Skip to main content

Advertisement

Log in

5-Fluorouracil can cross brain–blood barrier and cause encephalopathy: should we expect the same from capecitabine? A case report on capecitabine-induced central neurotoxicity progressing to coma

  • Short Communication
  • Published:
Cancer Chemotherapy and Pharmacology Aims and scope Submit manuscript

Abstract

Purpose: Capecitabine is a relatively new oral fluoropyrimidine currently licensed for the treatment of colorectal and breast cancer. Results: It has the advantage of oral administration with good tolerability and comparable activity to intravenous 5-fluorouracil. Central neurotoxicity has been described in 5-fluorouracil-treated patients but there is little data regarding capecitabine. We report here a case of reversible capecitabine-induced encephalopathy progressing to coma. Discussion: Literature on fluoropyrimidine-related neurotoxicity will also be reviewed and possible mechanisms of the drug or its metabolites crossing the blood–brain barrier will be discussed.

This is a preview of subscription content, log in via an institution to check access.

Access this article

Subscribe and save

Springer+ Basic
EUR 32.99 /Month
  • Get 10 units per month
  • Download Article/Chapter or Ebook
  • 1 Unit = 1 Article or 1 Chapter
  • Cancel anytime
Subscribe now

Buy Now

Price excludes VAT (USA)
Tax calculation will be finalised during checkout.

Instant access to the full article PDF.

References

  1. Anderson CM, Xiong W, Young JD, Cass CE, Parkinson FE (1996) Demonstration of the existence of mRNAs encoding N1/cif and N2/cit sodium/ nucleoside cotransporters in rat brain. Mol Brain Res 42:358–361

    Article  PubMed  CAS  Google Scholar 

  2. Bourke RS, West CR, Chheda G, Tower DB (1973) Kinetics of entry and distribution of 5-fluorouracil in cerebrospinal fluid and brain following intravenous injection in a primate. Cancer Res 33:1735–1746

    PubMed  CAS  Google Scholar 

  3. Cassidy J, Twelves C, Van Cutsem E, Hoff P, Bajetta E, Boyer M, Bugat R, Burger U, Garin A, Graeven U, McKendric J, Maroun J, Marshall J, Osterwalder B, Perez-Manga G, Rosso R, Rougier P, Schilsky RL, Capecitabine Colorectal Cancer Study Group (2002) First-line oral capecitabine therapy in metastatic colorectal cancer: a favorable safety profile compared with intravenous 5-fluorouracil/leucovorin. Ann Oncol 13:566–575

    Article  PubMed  CAS  Google Scholar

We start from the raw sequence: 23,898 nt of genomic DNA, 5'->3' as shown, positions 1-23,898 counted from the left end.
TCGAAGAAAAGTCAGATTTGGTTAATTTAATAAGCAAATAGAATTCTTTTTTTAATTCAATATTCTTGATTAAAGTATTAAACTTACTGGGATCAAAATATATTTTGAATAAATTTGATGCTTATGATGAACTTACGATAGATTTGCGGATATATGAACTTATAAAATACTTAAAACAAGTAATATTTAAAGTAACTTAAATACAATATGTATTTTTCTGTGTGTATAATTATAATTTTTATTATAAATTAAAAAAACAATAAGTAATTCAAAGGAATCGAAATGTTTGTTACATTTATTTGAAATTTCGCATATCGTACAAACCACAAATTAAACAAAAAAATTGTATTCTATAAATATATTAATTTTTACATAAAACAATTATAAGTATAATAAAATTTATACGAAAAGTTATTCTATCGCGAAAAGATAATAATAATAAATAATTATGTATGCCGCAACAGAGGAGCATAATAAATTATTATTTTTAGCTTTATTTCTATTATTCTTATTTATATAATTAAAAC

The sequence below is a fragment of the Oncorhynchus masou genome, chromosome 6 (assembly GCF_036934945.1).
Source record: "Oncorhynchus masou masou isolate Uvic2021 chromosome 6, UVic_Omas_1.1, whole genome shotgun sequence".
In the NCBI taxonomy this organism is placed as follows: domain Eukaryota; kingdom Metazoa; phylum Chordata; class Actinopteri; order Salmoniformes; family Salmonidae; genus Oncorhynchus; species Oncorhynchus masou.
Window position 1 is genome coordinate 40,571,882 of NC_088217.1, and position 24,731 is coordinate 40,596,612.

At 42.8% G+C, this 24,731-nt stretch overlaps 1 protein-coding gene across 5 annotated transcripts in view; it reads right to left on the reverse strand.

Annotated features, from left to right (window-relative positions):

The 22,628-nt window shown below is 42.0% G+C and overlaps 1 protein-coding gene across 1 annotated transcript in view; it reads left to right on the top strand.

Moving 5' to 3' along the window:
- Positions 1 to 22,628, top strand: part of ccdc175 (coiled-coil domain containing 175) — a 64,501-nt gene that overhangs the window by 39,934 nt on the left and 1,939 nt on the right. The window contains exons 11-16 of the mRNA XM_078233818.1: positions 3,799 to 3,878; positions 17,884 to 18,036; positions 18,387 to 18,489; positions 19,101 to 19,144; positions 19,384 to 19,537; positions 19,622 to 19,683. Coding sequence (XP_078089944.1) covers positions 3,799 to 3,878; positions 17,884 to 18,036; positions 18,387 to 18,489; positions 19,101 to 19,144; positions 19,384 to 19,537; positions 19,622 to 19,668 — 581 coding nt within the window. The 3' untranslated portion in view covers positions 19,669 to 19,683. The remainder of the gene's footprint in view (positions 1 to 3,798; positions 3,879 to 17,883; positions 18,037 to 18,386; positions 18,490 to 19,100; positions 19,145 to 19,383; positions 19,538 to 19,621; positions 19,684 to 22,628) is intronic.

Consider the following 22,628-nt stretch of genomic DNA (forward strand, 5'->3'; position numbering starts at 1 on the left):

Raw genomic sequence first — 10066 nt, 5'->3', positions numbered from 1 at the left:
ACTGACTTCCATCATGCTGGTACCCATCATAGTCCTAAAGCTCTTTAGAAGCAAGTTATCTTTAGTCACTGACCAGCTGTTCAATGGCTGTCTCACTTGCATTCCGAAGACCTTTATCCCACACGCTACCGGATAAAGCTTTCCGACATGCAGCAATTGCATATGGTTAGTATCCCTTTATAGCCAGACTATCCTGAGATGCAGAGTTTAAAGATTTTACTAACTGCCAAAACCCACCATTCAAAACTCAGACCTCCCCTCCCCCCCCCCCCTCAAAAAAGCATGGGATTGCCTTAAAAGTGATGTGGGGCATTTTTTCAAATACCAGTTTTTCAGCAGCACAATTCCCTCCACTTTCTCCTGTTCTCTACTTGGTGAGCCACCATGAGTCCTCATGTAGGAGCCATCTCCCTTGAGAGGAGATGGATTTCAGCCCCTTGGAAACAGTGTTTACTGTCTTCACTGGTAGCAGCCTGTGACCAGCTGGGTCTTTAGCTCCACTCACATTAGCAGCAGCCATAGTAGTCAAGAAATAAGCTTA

4. Couch LS, Groteluschen DL, Stewart JA, Mulkerin DL (2003) Capecitabine-related neurotoxicity presenting as trismus. Clin Colorectal Cancer 3:121–123

    Article  PubMed  Google Scholar 

  5. Fox SB, Moghaddam A, Westwood M, Turley H, Bicknell R, Gatter KC, Harris AL (1995) Platelet-derived endothelial cell growth factor/thymidine phosphorylase expression in normal tissues: an immunohistochemical study. J Pathol 176:183–190

    Article  PubMed  CAS  Google Scholar 

  6. Mata JF, Garcia-Manteiga JM, Lostao MP, Fernandez-Veledo S, Guillen-Gomez E, Larrayoz IM, Lloberas J, Casado FJ, Pastor-Anglada M (2001) Role of the human concentrative nucleoside transporter (hCNT1) in the cytotoxic action of 5′-deoxy-5-fluorouridine, an active intermediate metabolite of capecitabine, a novel oral anticancer drug. Mol Pharmacol 59:1542–1548

    PubMed  CAS  Google Scholar 

  7. Niemann B, Rochlitz C, Herrmann R, Pless M (2004) Toxic encephalopathy induced by capecitabine. Oncology 66:331–335

    Article  PubMed  CAS  Google Scholar 

  8. [No authors listed] (1999) Case records of the Massachusetts General Hospital. weekly clinicopathological exercises. Case 24–1999. Neurologic disorder in a 65-year-old man after treatment of colon cancer. N Engl J Med 341:512–519

    Google Scholar 

  9. Phuphanich S, Jacobs M, Spiers A (1994) Response of recurrent brain metastases in malignant melanoma to 5-fluorouracil and interferon-alpha therapy. J Neuroimaging 4:114–116

    PubMed  CAS  Google Scholar 

  10. Roche Xeloda (capecitabine) data sheet

  11. Shehata N, Pater A, Tang SC (1999) Prolonged severe 5-fluorouracil-associated neurotoxicity in a patient with dihydropyrimidine dehydrogenase deficiency. Cancer Invest 17:201–205

    PubMed  CAS  Google Scholar 

  12. Takimoto CH, Lu ZH, Zhang R, Liang MD, Larson LV, Cantilena LR Jr, Grem JL, Allegra CJ, Diasio RB, Chu E (1996) Severe neurotoxicity following 5-fluorouracil-based chemotherapy in a patient with dihydropyrimidine dehydrogenase deficiency. Clin Cancer Res 2:477–481

    PubMed  CAS  Google Scholar 

  13. Tamai I, Tsuji A (2000) Transporter-mediated permeation of drugs across the blood–brain barrier. J Pharm Sci 89:1371–1388

    Article  PubMed  CAS  Google Scholar 

  14. Wang ML, Yung WK, Royce ME, Schomer DF, Theriault RL (2001) Capecitabine for 5-fluorouracil-resistant brain metastases from breast cancer. Am J Clin Oncol 24:421–424

    Article  PubMed  CAS  Google Scholar 

Download references

Author information

Authors and Affiliations

Authors

Corresponding author

Correspondence to D. Cunningham.

Rights and permissions

Reprints and permissions

About this article

Cite this article

Formica, V., Leary, A., Cunningham, D. et al. 5-Fluorouracil can cross brain–blood barrier and cause encephalopathy: should we expect the same from capecitabine? A case report on capecitabine-induced central neurotoxicity progressing to coma. Cancer Chemother Pharmacol 58, 276–278 (2006). https://doi.org/10.1007/s00280-005-0159-4

Download citation

  • Received:

  • Accepted:

  • Published:

  • Issue Date:

  • DOI: https://doi.org/10.1007/s00280-005-0159-4

Keywords

Navigation